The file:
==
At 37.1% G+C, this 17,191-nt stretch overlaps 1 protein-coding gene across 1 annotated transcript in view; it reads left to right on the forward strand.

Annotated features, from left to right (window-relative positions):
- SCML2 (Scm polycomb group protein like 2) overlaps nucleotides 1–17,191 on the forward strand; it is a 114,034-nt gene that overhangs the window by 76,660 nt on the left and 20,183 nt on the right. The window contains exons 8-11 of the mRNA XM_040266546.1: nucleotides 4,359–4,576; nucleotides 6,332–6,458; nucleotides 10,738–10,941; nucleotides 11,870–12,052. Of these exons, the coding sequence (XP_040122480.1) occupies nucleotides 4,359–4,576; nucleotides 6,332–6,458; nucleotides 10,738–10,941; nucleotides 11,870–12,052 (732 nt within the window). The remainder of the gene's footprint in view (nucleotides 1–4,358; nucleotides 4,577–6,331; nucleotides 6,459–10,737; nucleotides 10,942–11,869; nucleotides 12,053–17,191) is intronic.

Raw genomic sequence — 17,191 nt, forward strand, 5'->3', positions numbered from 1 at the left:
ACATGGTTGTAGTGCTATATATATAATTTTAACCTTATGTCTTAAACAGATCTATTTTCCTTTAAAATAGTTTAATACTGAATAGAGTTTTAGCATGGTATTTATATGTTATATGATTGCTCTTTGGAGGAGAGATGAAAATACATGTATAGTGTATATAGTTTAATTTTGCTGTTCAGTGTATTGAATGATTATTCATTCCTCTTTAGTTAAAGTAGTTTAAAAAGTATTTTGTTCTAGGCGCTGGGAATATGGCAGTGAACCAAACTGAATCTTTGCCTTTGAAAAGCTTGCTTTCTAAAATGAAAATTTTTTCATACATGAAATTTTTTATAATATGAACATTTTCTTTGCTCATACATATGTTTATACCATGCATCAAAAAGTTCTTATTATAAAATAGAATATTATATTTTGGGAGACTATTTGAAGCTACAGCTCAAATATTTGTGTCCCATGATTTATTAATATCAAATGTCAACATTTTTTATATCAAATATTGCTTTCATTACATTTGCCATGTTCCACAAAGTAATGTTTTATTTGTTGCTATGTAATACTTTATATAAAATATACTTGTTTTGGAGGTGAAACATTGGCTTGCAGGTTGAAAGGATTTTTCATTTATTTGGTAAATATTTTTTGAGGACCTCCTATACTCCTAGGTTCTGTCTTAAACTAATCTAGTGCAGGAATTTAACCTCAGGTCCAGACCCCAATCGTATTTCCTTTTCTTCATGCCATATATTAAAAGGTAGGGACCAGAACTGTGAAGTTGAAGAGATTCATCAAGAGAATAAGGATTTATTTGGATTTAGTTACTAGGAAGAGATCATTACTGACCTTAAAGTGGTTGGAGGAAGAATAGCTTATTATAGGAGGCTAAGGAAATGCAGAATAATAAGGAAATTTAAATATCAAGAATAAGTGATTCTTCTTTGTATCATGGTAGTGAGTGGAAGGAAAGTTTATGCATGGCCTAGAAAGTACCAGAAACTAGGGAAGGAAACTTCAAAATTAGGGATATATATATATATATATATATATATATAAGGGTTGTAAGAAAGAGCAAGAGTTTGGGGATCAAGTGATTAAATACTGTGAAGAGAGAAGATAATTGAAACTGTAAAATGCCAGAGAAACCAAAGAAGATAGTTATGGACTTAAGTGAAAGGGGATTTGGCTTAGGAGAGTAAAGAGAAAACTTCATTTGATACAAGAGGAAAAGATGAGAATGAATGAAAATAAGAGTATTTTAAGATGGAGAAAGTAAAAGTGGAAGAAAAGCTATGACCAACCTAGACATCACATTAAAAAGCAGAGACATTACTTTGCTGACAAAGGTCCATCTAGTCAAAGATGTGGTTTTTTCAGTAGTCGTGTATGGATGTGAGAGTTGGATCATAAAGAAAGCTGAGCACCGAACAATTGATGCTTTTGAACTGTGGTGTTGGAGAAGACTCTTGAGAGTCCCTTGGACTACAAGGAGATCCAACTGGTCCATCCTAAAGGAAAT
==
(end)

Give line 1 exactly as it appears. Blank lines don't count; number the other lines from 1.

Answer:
At 37.1% G+C, this 17,191-nt stretch overlaps 1 protein-coding gene across 1 annotated transcript in view; it reads left to right on the forward strand.